AT the conclusion of the Panama Papers hearings in the Supreme Court, Justice Asif Khosa, head of the special five-member bench, emphasised that the justices would analyse the matter in depth and would therefore need some time. That was on Feb 23. In the nearly six weeks from then, the Panama Papers issue and the political fate of Prime Minister Nawaz Sharif have remained where they have been for a year now — at the centre of the national political discourse. Indeed, yesterday marked one year since the Panama Papers were made public, triggering an international outcry and ensnaring wealthy, politically connected individuals across the globe. The Justice Khosa-led SC bench was right to call for political and media restraint throughout the hearings and it has been right to not succumb to outside pressure for a quick judgement or short order. Yet, an argument can be made that further delay and the political paralysis that it will bring are undesirable and it is time for a definitive and well-substantiated decision by the court.
By now, it is clear that the hearings themselves have become historic. While the Sharif family and the PML-N have tried hard to downplay the legal significance of the petitions, the revelations in court have cast a shadow over the first family’s credibility. It is for the court to decide if Prime Minister Sharif and his children are legally liable for their actions, but the political damage is undeniable. The shifting explanations are made worse by the emerging possibility of the first daughter, Maryam Nawaz, as a future party leader. Surely, the rules of the democratic order ought to have developed beyond what was considered acceptable when Mr Sharif made his political debut over three decades ago. At the very least, the next generation of the Sharifs do not appear to understand that in a true democratic order, public representatives must be held to an exemplary standard of financial conduct. Instead, the Sharifs seem to believe that a certain level of political popularity ought to excuse lapses and misjudgements when it comes to managing family finances.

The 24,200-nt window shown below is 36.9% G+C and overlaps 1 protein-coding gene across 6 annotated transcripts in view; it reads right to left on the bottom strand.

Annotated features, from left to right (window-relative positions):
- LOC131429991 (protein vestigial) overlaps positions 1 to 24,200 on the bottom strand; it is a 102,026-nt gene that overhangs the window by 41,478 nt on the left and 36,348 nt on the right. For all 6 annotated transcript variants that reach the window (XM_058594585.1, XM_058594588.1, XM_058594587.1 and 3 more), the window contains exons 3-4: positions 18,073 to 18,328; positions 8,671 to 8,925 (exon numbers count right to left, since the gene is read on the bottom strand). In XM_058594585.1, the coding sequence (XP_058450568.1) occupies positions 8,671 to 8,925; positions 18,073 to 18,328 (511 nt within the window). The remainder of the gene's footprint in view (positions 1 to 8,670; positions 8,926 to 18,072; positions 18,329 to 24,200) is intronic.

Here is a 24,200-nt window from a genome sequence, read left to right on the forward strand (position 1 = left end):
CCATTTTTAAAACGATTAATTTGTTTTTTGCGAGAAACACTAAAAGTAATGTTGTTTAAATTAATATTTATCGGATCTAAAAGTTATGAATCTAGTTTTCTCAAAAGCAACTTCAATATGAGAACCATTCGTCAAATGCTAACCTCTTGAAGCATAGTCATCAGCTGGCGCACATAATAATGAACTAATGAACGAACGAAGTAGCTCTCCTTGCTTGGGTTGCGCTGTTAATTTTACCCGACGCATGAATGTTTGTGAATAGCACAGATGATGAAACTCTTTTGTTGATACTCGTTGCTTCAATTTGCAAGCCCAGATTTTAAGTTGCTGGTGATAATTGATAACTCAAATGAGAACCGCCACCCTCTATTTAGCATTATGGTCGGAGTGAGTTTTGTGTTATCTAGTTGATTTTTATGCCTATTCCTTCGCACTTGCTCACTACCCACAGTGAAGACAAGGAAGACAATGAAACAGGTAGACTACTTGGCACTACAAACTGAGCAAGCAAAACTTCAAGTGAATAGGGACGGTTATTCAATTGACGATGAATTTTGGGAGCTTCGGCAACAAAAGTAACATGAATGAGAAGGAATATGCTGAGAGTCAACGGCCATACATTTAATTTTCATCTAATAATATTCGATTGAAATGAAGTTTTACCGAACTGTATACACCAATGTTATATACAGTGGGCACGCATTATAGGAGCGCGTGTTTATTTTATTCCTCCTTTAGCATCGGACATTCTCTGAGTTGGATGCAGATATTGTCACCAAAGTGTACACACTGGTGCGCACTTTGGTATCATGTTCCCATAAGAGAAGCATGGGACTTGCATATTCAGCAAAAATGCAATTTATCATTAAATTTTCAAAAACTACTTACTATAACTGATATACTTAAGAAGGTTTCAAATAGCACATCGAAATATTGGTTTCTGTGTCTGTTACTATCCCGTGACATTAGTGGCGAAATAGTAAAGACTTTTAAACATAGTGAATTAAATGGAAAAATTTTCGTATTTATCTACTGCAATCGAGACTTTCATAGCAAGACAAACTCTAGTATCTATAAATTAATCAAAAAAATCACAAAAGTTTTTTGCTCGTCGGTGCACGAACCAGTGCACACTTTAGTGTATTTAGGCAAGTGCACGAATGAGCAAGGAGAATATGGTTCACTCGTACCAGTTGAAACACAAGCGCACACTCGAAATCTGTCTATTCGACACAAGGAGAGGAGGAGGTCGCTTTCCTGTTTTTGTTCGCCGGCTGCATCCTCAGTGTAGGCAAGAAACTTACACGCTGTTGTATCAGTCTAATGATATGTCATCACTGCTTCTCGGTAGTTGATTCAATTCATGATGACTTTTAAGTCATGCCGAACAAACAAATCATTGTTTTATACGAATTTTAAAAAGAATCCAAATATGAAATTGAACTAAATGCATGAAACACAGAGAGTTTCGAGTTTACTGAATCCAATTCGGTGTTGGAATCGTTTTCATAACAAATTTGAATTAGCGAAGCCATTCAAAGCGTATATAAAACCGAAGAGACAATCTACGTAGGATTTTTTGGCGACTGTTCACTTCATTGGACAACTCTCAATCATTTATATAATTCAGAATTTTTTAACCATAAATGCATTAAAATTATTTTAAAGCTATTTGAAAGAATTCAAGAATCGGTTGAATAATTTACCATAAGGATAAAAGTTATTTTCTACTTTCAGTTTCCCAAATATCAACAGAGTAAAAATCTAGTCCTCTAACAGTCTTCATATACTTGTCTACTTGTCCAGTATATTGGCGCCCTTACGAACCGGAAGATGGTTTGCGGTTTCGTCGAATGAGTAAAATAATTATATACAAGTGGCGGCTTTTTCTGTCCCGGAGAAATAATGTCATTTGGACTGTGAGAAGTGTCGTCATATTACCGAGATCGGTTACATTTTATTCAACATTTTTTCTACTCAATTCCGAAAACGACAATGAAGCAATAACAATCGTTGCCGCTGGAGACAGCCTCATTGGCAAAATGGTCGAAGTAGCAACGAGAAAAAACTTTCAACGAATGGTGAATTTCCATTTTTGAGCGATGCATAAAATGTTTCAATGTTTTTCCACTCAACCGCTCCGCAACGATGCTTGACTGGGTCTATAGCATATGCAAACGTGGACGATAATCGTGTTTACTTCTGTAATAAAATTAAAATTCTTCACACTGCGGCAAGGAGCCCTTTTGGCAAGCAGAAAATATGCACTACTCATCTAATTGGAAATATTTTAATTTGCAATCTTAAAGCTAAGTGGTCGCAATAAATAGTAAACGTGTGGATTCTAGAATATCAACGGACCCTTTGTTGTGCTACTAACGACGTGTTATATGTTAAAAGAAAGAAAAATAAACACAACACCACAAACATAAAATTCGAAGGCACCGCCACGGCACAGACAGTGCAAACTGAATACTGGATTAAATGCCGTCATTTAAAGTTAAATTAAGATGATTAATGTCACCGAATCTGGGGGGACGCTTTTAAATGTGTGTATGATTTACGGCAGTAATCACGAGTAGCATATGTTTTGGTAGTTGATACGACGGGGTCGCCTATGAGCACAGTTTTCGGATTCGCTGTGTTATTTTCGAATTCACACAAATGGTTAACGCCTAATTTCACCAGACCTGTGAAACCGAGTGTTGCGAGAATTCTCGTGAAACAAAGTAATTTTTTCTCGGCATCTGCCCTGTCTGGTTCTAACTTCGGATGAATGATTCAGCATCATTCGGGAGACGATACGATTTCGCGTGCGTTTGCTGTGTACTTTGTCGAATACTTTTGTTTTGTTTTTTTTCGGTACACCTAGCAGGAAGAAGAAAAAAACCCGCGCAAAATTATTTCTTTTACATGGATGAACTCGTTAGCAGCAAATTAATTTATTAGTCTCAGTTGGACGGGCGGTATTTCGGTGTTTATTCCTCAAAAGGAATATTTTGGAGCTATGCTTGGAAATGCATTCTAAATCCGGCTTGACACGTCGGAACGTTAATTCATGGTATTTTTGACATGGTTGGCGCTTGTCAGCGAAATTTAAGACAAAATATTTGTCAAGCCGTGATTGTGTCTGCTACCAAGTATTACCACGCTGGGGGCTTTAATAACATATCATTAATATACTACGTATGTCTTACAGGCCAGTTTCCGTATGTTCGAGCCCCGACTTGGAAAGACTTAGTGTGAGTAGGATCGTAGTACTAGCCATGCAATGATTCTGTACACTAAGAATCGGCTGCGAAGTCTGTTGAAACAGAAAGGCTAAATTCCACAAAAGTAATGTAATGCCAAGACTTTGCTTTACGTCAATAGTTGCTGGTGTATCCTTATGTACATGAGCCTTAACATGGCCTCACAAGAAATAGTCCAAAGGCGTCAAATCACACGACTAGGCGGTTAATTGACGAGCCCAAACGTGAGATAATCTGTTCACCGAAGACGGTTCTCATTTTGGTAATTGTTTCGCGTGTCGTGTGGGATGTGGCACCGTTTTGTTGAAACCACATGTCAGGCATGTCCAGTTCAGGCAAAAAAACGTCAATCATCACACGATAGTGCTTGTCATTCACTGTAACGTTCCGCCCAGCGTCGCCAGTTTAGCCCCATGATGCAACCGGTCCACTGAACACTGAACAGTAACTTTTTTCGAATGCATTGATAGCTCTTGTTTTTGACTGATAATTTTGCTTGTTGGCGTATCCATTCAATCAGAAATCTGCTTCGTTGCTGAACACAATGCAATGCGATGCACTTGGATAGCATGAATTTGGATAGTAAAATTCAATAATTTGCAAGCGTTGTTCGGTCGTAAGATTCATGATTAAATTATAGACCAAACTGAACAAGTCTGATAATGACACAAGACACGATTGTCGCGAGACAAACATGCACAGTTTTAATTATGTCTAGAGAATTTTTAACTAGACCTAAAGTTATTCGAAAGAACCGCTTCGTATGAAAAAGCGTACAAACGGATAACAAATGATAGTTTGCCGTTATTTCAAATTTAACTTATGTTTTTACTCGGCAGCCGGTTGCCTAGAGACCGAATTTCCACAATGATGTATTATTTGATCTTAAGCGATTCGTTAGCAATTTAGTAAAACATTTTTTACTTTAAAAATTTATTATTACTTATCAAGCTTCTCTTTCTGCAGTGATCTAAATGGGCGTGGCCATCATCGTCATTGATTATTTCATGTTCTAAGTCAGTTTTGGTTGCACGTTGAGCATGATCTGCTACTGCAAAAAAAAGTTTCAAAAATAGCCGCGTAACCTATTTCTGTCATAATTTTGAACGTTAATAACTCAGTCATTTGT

The SC will necessarily have to give a verdict on the Sharifs that strictly adheres to the letter and spirit of the law. Where the court may have some space to be more expansive is in the realm of recommendations that can strengthen the democratic order by tightening the financial rules and disclosures that public representatives must abide by. While the court must be mindful of separation of powers, it is also true that there is a political consensus in the country that the Panama Papers matter ought to be settled by the courts. If the court recommends a specific set of actions to promote financial transparency and accountability, the political class may find itself bound to comply and the democratic order possibly strengthened as a result.
Published in Dawn, April 4th, 2017